Item 10 of the Provisional Agenda


Rome, Italy, 10-14 March 2003


Secretariat Note



1. This note summarizes FAO forestry activities since the previous session of COFO in 2001. The FAO Programme Implementation Report 2000-01 provides an overview of all sectors and is available in five languages on the internet

Programme 2.4.1 Forest Resources

2. As lead agency for the International Year of Mountains, FAO has actively assisted countries in protecting mountain environments and improving the lives of mountain people. A series of events and initiatives throughout 2002 have created a growing network of support, commitment and resources from partners around the world. At the World Summit on Sustainable Development, FAO along with the Government of Switzerland and the United Nations Environment Programme (UNEP) launched a new International Partnership for Sustainable Development in Mountain Regions, aimed at protecting mountain ecosystems and strengthening mountain communities. FAO also supported the establishment of national committees in 77 countries to plan and implement strategies for sustainable mountain development.

3. Support was provided to countries to implement criteria and indicators for sustainable forest management, including countries with low forest cover. The "International Conference on Criteria and Indicators for Sustainable Forest Management: the way forward", hosted by the National Forest Service of Guatemala (INAB), and organised in collaboration with FAO, the International Tropical Timber Organization (ITTO) and the Governments of Finland and USA, was held 3-7 February 2003.

4. Support continued to model and demonstration forests, notably in Asia and Latin America. New initiatives were launched in Asia and Central Africa.

5. “Guidelines for the Restoration, Management and Rehabilitation of Degraded and Secondary Forests” were published. A regional workshop on the management of tropical secondary forests in Africa was organized in collaboration with the German Agency for Technical Cooperation (GTZ) and the Netherlands.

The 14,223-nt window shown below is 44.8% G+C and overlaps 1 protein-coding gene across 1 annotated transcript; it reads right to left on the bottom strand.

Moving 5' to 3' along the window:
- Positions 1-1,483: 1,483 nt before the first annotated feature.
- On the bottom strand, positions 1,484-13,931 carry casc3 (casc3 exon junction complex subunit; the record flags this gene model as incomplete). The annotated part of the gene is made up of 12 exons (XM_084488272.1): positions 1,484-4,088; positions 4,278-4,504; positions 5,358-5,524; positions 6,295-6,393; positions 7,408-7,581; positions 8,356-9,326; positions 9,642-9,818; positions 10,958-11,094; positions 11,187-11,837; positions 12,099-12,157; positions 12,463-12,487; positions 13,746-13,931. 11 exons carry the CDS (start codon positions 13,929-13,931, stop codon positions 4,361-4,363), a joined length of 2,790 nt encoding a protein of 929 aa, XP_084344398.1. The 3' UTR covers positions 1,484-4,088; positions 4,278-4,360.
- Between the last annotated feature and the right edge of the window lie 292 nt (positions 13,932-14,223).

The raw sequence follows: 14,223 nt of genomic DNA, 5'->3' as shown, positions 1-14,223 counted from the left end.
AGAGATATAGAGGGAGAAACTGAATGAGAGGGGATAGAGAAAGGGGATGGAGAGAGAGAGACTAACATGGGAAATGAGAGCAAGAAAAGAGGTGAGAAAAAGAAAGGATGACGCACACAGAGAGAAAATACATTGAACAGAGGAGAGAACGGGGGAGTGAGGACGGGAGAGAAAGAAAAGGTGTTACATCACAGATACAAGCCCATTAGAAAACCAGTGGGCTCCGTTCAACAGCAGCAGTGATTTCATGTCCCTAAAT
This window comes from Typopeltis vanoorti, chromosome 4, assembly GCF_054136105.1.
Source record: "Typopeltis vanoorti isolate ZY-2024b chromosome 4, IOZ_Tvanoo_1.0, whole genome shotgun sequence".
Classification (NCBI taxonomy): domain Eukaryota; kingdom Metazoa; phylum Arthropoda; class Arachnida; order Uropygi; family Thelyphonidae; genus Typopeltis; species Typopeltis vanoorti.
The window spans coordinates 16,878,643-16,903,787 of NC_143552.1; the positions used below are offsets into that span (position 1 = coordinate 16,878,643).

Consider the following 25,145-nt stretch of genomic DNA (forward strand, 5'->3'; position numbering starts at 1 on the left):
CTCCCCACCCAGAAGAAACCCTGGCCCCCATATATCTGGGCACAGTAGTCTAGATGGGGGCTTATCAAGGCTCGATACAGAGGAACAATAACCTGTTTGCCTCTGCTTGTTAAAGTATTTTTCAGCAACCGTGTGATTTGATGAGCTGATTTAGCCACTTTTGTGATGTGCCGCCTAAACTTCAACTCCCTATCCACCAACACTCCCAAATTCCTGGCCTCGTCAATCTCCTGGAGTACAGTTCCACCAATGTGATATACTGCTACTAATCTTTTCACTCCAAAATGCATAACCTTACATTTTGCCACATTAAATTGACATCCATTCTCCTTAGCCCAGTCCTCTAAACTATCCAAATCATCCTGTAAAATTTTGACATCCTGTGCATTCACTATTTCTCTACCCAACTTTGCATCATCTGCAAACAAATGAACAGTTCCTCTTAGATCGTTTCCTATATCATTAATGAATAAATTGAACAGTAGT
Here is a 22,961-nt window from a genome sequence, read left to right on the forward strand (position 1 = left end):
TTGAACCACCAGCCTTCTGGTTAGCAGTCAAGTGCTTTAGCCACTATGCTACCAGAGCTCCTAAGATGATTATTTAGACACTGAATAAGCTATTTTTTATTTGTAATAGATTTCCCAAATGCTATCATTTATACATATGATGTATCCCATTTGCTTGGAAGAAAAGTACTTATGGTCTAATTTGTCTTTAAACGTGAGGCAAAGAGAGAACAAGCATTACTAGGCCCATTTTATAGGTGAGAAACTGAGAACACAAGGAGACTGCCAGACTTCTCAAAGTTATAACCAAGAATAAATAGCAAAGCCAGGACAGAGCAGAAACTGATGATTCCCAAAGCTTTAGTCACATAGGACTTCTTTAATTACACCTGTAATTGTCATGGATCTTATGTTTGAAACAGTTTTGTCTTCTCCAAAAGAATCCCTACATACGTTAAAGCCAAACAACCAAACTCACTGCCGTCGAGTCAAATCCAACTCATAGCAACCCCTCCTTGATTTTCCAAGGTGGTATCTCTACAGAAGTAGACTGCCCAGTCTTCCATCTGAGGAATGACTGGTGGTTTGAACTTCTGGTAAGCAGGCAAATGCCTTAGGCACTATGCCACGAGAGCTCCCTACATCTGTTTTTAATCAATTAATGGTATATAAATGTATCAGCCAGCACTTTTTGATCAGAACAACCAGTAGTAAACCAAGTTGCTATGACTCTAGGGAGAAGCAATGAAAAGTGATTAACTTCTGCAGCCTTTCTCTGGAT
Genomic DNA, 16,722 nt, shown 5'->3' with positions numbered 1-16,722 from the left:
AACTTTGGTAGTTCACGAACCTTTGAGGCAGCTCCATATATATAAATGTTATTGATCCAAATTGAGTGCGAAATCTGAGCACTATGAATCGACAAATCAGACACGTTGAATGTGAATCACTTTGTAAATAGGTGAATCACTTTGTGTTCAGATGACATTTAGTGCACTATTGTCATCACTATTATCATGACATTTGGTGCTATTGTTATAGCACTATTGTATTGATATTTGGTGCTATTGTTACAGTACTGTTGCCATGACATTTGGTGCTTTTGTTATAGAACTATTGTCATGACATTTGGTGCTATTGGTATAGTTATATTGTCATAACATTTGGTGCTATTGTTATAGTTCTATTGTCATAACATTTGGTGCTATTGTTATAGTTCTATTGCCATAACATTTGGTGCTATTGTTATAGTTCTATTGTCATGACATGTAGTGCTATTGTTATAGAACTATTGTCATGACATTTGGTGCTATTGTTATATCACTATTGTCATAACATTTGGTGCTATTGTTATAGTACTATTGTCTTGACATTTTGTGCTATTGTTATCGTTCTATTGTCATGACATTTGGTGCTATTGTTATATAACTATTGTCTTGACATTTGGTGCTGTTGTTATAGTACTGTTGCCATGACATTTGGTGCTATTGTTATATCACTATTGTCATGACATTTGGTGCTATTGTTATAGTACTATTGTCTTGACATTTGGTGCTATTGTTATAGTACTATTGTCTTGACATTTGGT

6. An information system was developed to store forest plantation data for use by member countries and the international community. Information on poplar and willow growing was made available to support the work of the International Poplar Commission and the National Poplar Commissions which operate in 35 countries.

7. Workshops and action plans on forest genetic resources were supported in Central America, Central Africa (in preparation), in the Sahel, Eastern and Southern Africa and the Pacific. The corresponding national reports were published and made available on-line. The Panel of Experts on Forest Gene Resources recommended action based on country-derived priorities. Support was provided to the Convention on Biological Diversity for its Programme of Work on Forest Biological Diversity.

8. A global information system was developed on insect and disease outbreaks and their impacts on forests and trees. Direct support to pest management was provided in response to requests from countries and regions, including Central America, Lebanon, Macedonia, the Seychelles and the Slovak Republic.

9. An expert on forest fire management was recruited to coordinate FAO support to national, regional and global efforts to prevent and manage forest fires. Nine regional forest fire management networks were supported, and direct support was provided to Cuba, Cyprus, Ethiopia, Mongolia, Turkey, Syria and the Seychelles.